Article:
Forbidden Planet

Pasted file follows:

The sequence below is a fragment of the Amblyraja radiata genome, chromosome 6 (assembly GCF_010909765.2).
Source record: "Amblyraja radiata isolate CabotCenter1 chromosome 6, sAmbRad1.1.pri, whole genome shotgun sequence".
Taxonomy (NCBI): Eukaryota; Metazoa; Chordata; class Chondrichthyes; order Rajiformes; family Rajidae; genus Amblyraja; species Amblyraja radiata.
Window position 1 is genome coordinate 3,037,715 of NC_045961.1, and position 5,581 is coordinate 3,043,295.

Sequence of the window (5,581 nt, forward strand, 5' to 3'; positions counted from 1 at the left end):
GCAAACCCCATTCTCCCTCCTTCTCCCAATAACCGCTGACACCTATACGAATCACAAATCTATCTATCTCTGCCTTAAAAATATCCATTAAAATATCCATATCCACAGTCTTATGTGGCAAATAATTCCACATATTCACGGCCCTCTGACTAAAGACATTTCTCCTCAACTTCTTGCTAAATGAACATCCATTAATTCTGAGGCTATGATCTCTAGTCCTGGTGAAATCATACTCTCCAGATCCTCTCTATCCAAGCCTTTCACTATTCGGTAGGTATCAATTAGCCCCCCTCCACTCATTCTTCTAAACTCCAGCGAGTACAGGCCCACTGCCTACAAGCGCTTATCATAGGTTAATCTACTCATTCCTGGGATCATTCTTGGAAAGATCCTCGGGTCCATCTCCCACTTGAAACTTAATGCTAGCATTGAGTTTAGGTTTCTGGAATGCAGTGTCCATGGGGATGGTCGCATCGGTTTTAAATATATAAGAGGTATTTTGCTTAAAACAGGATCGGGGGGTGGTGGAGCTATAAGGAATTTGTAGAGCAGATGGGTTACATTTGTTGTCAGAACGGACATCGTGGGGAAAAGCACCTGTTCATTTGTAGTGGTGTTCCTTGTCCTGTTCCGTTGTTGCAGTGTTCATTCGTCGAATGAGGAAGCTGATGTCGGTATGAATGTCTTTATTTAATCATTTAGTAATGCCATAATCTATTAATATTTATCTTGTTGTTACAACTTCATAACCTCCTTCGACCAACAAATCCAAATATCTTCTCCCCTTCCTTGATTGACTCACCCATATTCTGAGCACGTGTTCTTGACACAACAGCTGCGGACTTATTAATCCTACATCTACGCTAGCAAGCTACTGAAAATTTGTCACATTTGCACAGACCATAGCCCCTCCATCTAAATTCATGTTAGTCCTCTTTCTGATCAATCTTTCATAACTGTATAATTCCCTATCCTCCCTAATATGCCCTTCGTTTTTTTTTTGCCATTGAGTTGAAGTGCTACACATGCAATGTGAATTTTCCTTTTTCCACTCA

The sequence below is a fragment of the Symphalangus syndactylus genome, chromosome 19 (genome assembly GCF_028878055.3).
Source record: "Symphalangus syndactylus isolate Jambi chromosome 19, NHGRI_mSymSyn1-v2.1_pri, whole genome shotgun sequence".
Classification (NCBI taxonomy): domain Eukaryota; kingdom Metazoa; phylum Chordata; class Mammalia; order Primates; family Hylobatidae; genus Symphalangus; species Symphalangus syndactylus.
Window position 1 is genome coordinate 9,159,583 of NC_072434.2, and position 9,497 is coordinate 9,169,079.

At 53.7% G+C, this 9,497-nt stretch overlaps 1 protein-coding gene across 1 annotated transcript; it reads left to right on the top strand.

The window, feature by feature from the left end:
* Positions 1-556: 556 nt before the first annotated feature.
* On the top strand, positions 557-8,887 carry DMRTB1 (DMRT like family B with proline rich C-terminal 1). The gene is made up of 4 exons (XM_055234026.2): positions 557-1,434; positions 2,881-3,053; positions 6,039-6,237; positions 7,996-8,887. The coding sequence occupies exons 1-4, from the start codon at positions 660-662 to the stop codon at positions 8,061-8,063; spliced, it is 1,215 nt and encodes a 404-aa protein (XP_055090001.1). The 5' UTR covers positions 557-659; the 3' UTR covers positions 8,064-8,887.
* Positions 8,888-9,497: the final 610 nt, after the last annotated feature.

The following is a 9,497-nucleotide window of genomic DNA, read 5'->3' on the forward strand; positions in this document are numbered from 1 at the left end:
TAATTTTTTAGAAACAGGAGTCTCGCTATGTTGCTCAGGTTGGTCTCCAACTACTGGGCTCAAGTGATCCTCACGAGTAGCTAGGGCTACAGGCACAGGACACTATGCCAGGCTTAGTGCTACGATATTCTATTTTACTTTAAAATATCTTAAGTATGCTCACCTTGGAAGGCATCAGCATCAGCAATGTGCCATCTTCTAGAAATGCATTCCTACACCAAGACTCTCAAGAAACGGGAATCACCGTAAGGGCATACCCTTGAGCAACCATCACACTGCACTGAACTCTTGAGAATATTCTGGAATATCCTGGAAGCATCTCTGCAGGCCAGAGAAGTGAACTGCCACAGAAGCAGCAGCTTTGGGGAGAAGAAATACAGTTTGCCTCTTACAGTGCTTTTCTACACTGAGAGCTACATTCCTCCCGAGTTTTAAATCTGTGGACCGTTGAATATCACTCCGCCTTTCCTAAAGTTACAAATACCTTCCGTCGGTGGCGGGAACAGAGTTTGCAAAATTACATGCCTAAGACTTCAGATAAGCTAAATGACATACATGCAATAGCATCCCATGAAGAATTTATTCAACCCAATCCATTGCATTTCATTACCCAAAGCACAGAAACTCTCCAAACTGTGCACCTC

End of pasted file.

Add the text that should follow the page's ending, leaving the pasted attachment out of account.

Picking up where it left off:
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<p>Forbidden PlanetFrom Wikipedia, the free encyclopedia</p> <p>Forbidden Planet</p> <p>Film poster</p> <p>Directed by Produced by Screenplay by</p> <p>Fred M. Wilcox Nicholas Nayfack Cyril Hume Irving Block Allen Adler Walter Pidgeon Anne Francis</p> <p>Story by</p> <p>Starring</p> <p>Leslie Nielsen Warren Stevens Robby the Robot</p> <p>Music by Cinematography Editing by Distributed by Release date(s) Running time Country Language Budget Box office</p> <p>Louis and Bebe Barron George J. Folsey Ferris Webster Metro-Goldwyn-Mayer April 1, 1956 98 minutes[1] United States English $4.9 million $23.5 million (United States)</p> <p>Forbidden Planet is a 1956 science fiction film[2][3] directed by Fred M. Wilcox, with a screenplay by Cyril Hume. It stars Walter Pidgeon, Anne Francis, and Leslie Nielsen. The characters and its setting have been compared to those in William Shakespeare's The Tempest,[4] and its plot contains certain story analogs. Forbidden Planet was the first science fiction film that was set entirely on another planet in deep space, away from the planet Earth.[5] It is considered one of the great science fiction films of the 1950s,[6] a precursor of what was to come for the science fiction film genre in the decades that followed. Forbidden Planet features special effects for which A. Arnold Gillespie, Irving G. Ries, and Wesley C. Miller were nominated for an Academy Award. It was the only major award nomination the film received. Forbidden Planet features the groundbreaking use of an all-electronic music musical score. It also featured "Robby the Robot", one of the first film robots that was more than just a mechanical "tin can" on legs; Robby displays a distinct personality and is a complete supporting character in the film.[7]</p> <p>Contents </p> <p>1 Plot 2 Cast 3 Production 4 Release o 4.1 Home media 5 Novelization 6 Soundtrack o 6.1 Track list</p> <p>7 Influence 8 Reception 9 Remake 10 See also 11 Notes 12 External links</p> <p>Plot</p> <p>Leslie Nielsen along with co-star Anne Francis in Forbidden Planet Early in the 23rd century, the United Planets Cruiser C57-D travels to the planet Altair IV, 16 light-years from Earth, to discover the fate of an expedition sent 20 years earlier. Soon after entering orbit, the cruiser receives a transmission from Dr. Edward Morbius, the expedition's linguist. He warns them to stay away, since he cannot guarantee their safety and that he needs no assistance. The starship's captain, Commander John J. Adams, insists on landing anyway. They are met by Robby the Robot, who takes Adams, Lieutenant Jerry Farman, and Lieutenant "Doc" Ostrow to Morbius's home. There, Morbius explains that an unknown "planetary force" killed nearly everyone and vaporized their starship as the survivors tried to flee the planet. Only Morbius, his wife (who later died of natural causes), and their daughter Altaira were somehow immune to this force. Morbius fears that the C57D and its crew will meet the same fate. Altaira is fascinated to meet other men after only knowing her father her entire life. Later the next night, equipment aboard the C57-D is sabotaged, though the sentries never spotted an intruder. Adams and Ostrow visit Morbius the following morning and learn that he has been studying the Krell, a highly advanced native species. The Krell mysteriously all died at once, 200,000 years before, just as they achieved their crowning scientific triumph. In a still functioning Krell laboratory, Morbius shows Adams and Ostrow a device he calls the "plastic educator," a machine capable of enhancing intellectual capacity; it displays three-dimensional thought projections. The Bellerophon's captain tried using the machine and was instantly killed. When Morbius first used the machine he barely survived, but also found his intellect had been doubled. The increased intelligence, along with information from a Krell "library," enabled him to build Robby and the other technological advances in his house. Morbius then takes them on a tour of a vast cubeshaped underground Krell complex, 20 miles [30 km] on a side and powered by 9,200 thermonuclear reactors.</p> <p>In response to the sabotage, Adams orders a defensive force field fence to be deployed around the ship. This proves useless when the intruder returns undetected and murders Chief Engineer Quinn. Dr. Ostrow is confused by a casting made from one of the large footprints the intruder left behind; its features appear to violate all known evolutionary laws. When the intruder returns again, the C57-Ds crew discovers it is invisible, though its shape is outlined by the energy from the force field fence and any weapons fired at it, though they have no effect. Several of the crew are killed, including Farman. At the same moment Morbius is awakened from a nightmare while in the Krell laboratory by Altaira's screaming, while back at the ship the creature immediately vanishes. Later, while Adams distracts Morbius, Ostrow sneaks away to use the educator, and he is severly injured. Just before he dies, Ostrow explains to Adams that the underground installation was built to materialize any object the Krell could imagine and send it anywhere on the planet. However, Ostrow realizes the Krell had forgot one thing: "Monsters from the id! Monsters from the subconscious." When confronted by Adams, Morbius objects, pointing out that there are no Krell left. Adams points out that Morbius's mind expanded by the "plastic educator" recreated the same creature that killed the original expedition, but Morbius refuses to believe it. When Altaira declares her love for Adams in defiance of her father's wishes, the monster approaches the house. Morbius commands Robby to kill it, but the robot knows the creature is an extension of his master. The conflict with his programming to never harm humans forces him to deactivate. The monster attacks and eventually melts down the indestructible doors of the Krell laboratory where Adams, Altaira, and Morbius are hiding. Morbius finally accepts the truth: The creature is an extension of his own mind, "his evil self". He is fatally injured trying to drive the creature away, and the monster disappears. Morbius directs Adams to activate a self-destruct mechanism; he warns them that they must be 100 million miles away within 24 hours. From deep space, Adams, Altaira, Robby, and the rest of the crew witness the destruction of the star Altair and its entire planetary system.</p> <p>Cast</p> <p>Near the ship, First Officer Lt. Jerry Farman converses with Dr Morbius' daughter, Altaira.</p> <p>The crew works on jury-rigged communications circuits. Ostrow is in the middle, with Adams and Quinn on the right. </p> <p>Walter Pidgeon as Dr. Edward Morbius Anne Francis as Altaira "Alta" Morbius Leslie Nielsen as Commander John J. Adams Robby the Robot as Himself Warren Stevens as Lt. "Doc" Ostrow Jack Kelly as Lt. Jerry Farman Richard Anderson as Chief Quinn Earl Holliman as Cook George Wallace Steve Bob Dix as Grey Jimmy Thompson as Youngerford James Drury as Strong Harry Harvey, Jr. as Randall Roger McGee as Lindstrom Peter Miller as Moran Morgan Jones as Nichols Richard Grant as Silvers Frankie Darro, the stuntman inside Robby the Robot (uncredited) Marvin Miller, voice of Robby the Robot (uncredited) Les Tremayne as the Narrator (uncredited) James Best as a C57-D crewman (uncredited) William Boyett as a C57-D crewman (uncredited)</p> <p>Production</p> <p>United Planets Cruiser C-57D lands on Altair's 4th planet.</p> <p>Id Monster plaster cast of footprint, and outlined in electric field and blaster rays The screen story by Irving Block and Allen Adler, written in 1952, was originally titled Fatal Planet. The later screenplay draft by Cyril Hume renamed the film Forbidden Planet, because this was believed to have greater box-office appeal.[8] Block and Adler's drama took place in the year 1976 on the planet Mercury. An Earth expedition headed by John Grant was sent to the planet to retrieve Dr. Adams and his daughter Dorianne, who have been stranded there for twenty years. From then on, its plot is roughly the same as that of the completed film, though Grant is able to rescue both Adams and his daughter and escape the invisible monster stalking them. The film sets were constructed on a Metro Goldwyn Mayer (MGM) sound stage at its Culver City film lot and were designed by Cedric Gibbons and Arthur Longeran. The film was shot entirely indoors, with all the Altair IV exterior scenes simulated using sets, visual effects, and matte paintings. A full-size mock-up of roughly three-quarters of the C57-D starship was built to suggest its full width of 170 ft (51 m). The ship was surrounded by a huge, painted cyclorama featuring the desert landscape of Altair IV; this one set took up all of the available space in one of the Culver City sound stages. Forbidden Planet is the first science fiction film in which humans are depicted traveling in a starship of their own construction.[9]</p> <p>The Great Machine, dwarfing the three men walking on the platform. Later, C57-D models, special effects shots, and the full-size set details were reused in several different episodes of the television series The Twilight Zone, which were filmed by CBS at the same MGM studio location in Culver City. At a cost of roughly $125,000, Robby the Robot was very expensive for a single film prop at this time.[10] Both the electrically controlled passenger vehicle driven by Robby and the truck/tractor-crane off-loaded from the C57-D starship were also constructed specially for this film. Robby the Robot later starred in the science fiction film The Invisible Boy and appeared in many TV series and films that followed; like the C57-D, Robby (and his passenger vehicle) appeared in various episodes of CBS' The Twilight Zone, usually slightly modified for each appearance.</p> <p>The animated sequences of Forbidden Planet, especially the attack of the "Id Monster", were created by the veteran animator Joshua Meador,[11] who was loaned out to MGM by Walt Disney Pictures. According to a "Behind the Scenes" featurette on the film's DVD, a close look at the creature shows it to have a small goatee beard, suggesting its connection to Dr. Morbius, the only character with this physical feature; the bellowing, now visible Id monster, caught in the crewman's high-energy beams during the attack, is a direct reference to and visual pun on MGM's familiar roaring mascot Leo the Lion, seen at the very beginning of Forbidden Planet and the studio's other films of the era.</p> <p>ReleaseForbidden Planet was first released on April 1, 1956, across the United States of America in CinemaScope and Metrocolor, and with stereophonic sound in some cinemas (either by the magnetic or Perspecta processes). The premiere of Forbidden Planet in Hollywood was at Grauman's Chinese Theatre, and Robby the Robot was on display in the lobby. Forbidden Planet ran every day at Grauman's Theater through the following September. The film earned rentals of $1.6 million in North America in 1956.[12] Forbidden Planet was re-released in film theaters during 1972 as one of the "Kiddie Matinee" features of MGM, with about six minutes of film footage cut to ensure that it received a "G" rating from the Motion Picture Association of America.[9] Video releases feature the "G" rating; however, they are all uncut.</p> <p>Home mediaForbidden Planet was first sold in the pan and scan format on MGM VHS and Betamax Video tapes in 1982, then was re-issued again by MGM/UA on widescreen VHS for the film's 40th anniversary in 1996. The film was also released on laser disc the same year by MGM/UA and later in its original CinemaScope widescreen format from The Criterion Collection. The Warner Bros. company next released it on DVD in 1999. (MGM's catalog of films had been sold to AOL-Time Warner by Turner Entertainment and MGM/UA in 1998. Their version came with both the standard and original widescreen format on the same disc.)</p> <p>Warren Stevens, Richard Anderson and Earl Holliman at San Diego Comic Con July 2006 Photograph by Patty Mooney</p> <p>For the film's 50th anniversary, the Ultimate Collector's Edition was released on November 28, 2006 in an oversized red metal box, using the original movie poster for its cover. Both DVD and high definition HD DVD formats were available in this deluxe package. Inside both premium packages were the films Forbidden Planet and The Invisible Boy, The Thin Man episode "Robot Client" and a documentary Watch the Skies!: Science Fiction, The 1950s and Us. Also included were miniature lobby cards and a 8 cm (3-inch) toy replica of Robby the Robot.[13] This was quickly followed by the release of the Forbidden Planet 50th Anniversary edition in both standard DVD and HD DVD packaging.[9] Both 50th anniversary formats were mastered by Warner Bros. MGM techs from a fully restored, digital transfer of the film.[14] A Blu-ray Disc edition of Forbidden Planet was released on September 7, 2010.</p> <p>NovelizationAfter the film was released, a novelization quickly followed in both hardcover and mass-market paperback; it was written by W. J. Stuart (the mystery novelist Philip MacDonald writing under the pseudonym),[15] which chapters the novel into separate POV narrations by Dr. Ostrow, Commander Adams, and Dr. Morbius. The novel delves further into the mysteries of the vanished Krell and Morbius's relationship to them. In the novel, he repeatedly exposes himself to the Krell manifestation machine, which (as suggested in the film) boosts his brain power far beyond normal human intelligence. Unfortunately, Morbius retains enough of his imperfect human nature to be afflicted with hubris and a contempt for humanity. Not recognizing his own base primitive drives and limitations proves to be Morbius's downfall, as it had for the extinct Krell. While not stated explicitly in the film (although the basis of a deleted scene found on the film's 50th anniversary DVD), the novelization compared Altaira's ability to tame the tiger (until her sexual awakening with Commander Adams) to the medieval myth of a unicorn being tameable only by a virgin. The novel also clarifies an issue only hinted at in the film. When Dr. Ostrow dissects one of the Earth type animals, he discovers that its internal structure is altogether unlike that of any real animal. The tiger, the deer, the monkey are all conscious creations by Dr Morbius and only outwardly resemble these creatures. Since the Krell's Great Machine can project matter "in any form", it can create life. The Krells' destruction was, in part, punishment for appropriating the powers of God. This is why Commander Adams says in his closing speech "...we are, after all, not God". Anthony Boucher dismissed the novelization as "an abysmally banal job of hackwork."[16] Others[who?] rate the novel as being a fitting accompaniment to the film.</p> <p>SoundtrackForbidden Planet's innovative electronic music score, credited as "electronic tonalities" partly to avoid having to pay any of th...</p>